Public Affairs Forum: Tips for campaigning in the absence of the NI Assembly

11 Dec 2018 Siobhan McAlister    Last updated: 18 Jul 2019

On 4 December, NICVA held the first meeting of the revamped Public Affairs Forum. This Forum brings together people working in policy, public affairs and lobbying from the voluntary and community sector.

This most recent meeting gave the Forum an opportunity to discuss the changes, challenges and opportunities of continuing to lobby and campaign in the absence of the NI Assembly.

The Forum invited some people from the sector to talk about their experiences of campaigning in the current vacuum. Kellie Turtle from the Women's Resource & Development Agency (WRDA) outlined some of the ways that she has been engaging with decision makers and raising awareness on issues that the women’s sector have been focussing on, including the two child cap, the Childcare for All campaign and the issue of the split payment element of Universal Credit.

Daithí McKay from RSPB & Nature Matters NI spoke about some of the ways in which they have been raising the issue of the future of environmental protection post-Brexit, and Ruairi Rowan from the Family Planning Association (FPA) highlighted his advocacy work around reproductive rights for women and the creation of buffer zones and sex and relationship education.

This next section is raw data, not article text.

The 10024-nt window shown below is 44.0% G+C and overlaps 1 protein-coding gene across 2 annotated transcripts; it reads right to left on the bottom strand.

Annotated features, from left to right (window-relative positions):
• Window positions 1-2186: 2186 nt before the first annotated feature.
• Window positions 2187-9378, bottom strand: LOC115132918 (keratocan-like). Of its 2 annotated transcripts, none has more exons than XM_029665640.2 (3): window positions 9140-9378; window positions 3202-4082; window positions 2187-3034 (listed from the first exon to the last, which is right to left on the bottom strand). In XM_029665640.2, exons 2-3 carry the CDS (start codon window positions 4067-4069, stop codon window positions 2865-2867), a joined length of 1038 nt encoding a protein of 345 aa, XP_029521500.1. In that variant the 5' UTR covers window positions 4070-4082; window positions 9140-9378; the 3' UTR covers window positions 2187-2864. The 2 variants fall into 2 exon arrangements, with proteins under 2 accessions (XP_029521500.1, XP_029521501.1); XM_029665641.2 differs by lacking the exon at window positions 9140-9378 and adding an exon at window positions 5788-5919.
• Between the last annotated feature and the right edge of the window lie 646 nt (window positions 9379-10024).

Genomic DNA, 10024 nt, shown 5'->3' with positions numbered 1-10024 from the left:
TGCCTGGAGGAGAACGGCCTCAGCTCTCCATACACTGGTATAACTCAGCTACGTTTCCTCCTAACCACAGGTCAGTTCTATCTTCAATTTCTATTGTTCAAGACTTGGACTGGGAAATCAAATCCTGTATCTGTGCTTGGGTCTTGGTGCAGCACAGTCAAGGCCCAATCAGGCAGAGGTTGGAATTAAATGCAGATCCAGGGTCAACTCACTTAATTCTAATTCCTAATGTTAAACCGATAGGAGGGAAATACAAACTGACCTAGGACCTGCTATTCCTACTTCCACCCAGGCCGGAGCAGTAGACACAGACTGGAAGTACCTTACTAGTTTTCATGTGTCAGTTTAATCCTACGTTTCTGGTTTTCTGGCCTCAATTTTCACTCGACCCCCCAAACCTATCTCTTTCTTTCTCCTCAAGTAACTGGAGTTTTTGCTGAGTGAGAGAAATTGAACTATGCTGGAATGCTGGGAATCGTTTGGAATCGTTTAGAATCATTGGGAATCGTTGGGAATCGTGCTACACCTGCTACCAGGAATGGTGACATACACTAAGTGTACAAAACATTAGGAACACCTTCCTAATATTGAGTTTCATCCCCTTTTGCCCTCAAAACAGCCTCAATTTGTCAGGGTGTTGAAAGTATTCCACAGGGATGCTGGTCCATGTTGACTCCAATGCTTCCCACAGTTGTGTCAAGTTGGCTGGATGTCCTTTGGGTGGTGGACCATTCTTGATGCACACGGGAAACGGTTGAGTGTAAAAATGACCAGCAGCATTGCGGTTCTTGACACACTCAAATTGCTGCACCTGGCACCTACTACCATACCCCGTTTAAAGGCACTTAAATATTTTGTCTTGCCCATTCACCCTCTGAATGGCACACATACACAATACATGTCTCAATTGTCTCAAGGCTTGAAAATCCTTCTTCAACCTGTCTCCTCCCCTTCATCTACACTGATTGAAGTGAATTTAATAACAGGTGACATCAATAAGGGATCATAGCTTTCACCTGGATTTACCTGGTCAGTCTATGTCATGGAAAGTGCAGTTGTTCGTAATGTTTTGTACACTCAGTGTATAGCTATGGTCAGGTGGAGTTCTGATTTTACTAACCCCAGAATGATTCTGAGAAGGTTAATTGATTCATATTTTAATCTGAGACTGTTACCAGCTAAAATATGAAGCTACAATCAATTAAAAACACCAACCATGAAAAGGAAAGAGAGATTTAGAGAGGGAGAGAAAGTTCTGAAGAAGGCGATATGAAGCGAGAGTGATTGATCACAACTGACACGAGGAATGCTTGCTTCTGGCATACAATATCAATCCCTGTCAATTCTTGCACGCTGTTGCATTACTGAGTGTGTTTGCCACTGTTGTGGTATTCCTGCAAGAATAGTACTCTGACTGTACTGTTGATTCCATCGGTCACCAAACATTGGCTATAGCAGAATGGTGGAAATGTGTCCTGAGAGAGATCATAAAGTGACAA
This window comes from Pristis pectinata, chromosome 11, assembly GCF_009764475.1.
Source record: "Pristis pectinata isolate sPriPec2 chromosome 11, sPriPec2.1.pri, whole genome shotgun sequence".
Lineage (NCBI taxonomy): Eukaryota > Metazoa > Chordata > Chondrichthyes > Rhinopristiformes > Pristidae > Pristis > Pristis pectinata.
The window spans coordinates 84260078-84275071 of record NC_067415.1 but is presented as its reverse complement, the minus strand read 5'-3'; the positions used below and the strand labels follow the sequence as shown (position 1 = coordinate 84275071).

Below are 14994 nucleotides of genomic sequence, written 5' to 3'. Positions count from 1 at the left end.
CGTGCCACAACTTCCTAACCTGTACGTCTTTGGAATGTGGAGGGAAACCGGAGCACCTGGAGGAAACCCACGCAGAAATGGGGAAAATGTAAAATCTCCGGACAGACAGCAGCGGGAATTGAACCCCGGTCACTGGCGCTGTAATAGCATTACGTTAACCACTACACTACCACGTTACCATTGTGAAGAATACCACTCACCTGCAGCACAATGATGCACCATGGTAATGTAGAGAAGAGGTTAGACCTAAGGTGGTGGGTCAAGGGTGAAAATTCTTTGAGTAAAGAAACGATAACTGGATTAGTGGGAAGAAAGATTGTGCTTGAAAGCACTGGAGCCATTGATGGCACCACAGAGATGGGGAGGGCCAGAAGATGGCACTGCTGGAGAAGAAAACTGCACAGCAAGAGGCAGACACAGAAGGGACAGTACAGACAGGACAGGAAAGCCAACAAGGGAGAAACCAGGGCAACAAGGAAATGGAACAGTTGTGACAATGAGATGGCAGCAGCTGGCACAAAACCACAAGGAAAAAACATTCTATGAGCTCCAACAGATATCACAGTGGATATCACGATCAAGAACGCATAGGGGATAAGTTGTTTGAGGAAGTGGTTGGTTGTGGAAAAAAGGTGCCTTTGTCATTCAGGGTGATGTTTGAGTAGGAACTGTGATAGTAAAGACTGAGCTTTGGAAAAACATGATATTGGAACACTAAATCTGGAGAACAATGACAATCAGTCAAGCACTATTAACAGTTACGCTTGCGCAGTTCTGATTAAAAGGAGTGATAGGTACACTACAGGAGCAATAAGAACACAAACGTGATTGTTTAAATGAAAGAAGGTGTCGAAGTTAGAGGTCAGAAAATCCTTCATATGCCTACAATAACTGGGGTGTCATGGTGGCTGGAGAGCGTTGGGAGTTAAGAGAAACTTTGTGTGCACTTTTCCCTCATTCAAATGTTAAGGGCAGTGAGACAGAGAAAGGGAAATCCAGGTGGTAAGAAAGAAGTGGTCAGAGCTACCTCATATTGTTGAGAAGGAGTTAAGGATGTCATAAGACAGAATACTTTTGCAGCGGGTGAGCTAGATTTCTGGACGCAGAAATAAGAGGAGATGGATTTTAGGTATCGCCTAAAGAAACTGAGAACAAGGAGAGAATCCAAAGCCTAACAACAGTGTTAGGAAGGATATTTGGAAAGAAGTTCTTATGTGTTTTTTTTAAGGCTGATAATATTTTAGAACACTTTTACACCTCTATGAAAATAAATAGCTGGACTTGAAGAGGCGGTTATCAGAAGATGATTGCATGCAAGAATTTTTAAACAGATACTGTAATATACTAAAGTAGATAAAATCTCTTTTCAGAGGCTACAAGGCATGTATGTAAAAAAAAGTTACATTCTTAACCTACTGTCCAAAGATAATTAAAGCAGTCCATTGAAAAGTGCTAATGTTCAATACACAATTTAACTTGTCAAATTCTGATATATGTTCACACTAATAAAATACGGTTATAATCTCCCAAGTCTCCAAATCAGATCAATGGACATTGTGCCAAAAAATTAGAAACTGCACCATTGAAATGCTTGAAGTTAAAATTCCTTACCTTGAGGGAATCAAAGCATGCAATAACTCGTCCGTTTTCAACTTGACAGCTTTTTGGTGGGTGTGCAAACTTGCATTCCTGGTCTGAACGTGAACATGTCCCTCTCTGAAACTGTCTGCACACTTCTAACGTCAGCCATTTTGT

This made for some really engaging discussion and a chance from us to learn from each other about how we can continue to get our issues heard, even when we have no government here.

Ten of the top tips were:

1. Continue to engage with local MLAs

MLAs still have a role to play even during the absence of devolved government. They play an important role in terms of providing the link to officials, civil servants and MPs, drawing attention to issues and giving their support to campaigns. It is good to have the backing of local representatives on issues for when the Assembly gets back up and running.

2. Inform and educate the public about your campaign and give them the capacity to influence

Having support on the ground is important. Undertake work to ensure that the public are aware and informed of your campaign asks, what you are doing, why you are doing it and how you are doing it. Ensure that you can build capacity amongst the public to challenge practice and decisions by ensuring people have the information and are familiar with the tools to campaign. This can be as simple as a hashtag on social media to organising a public rally.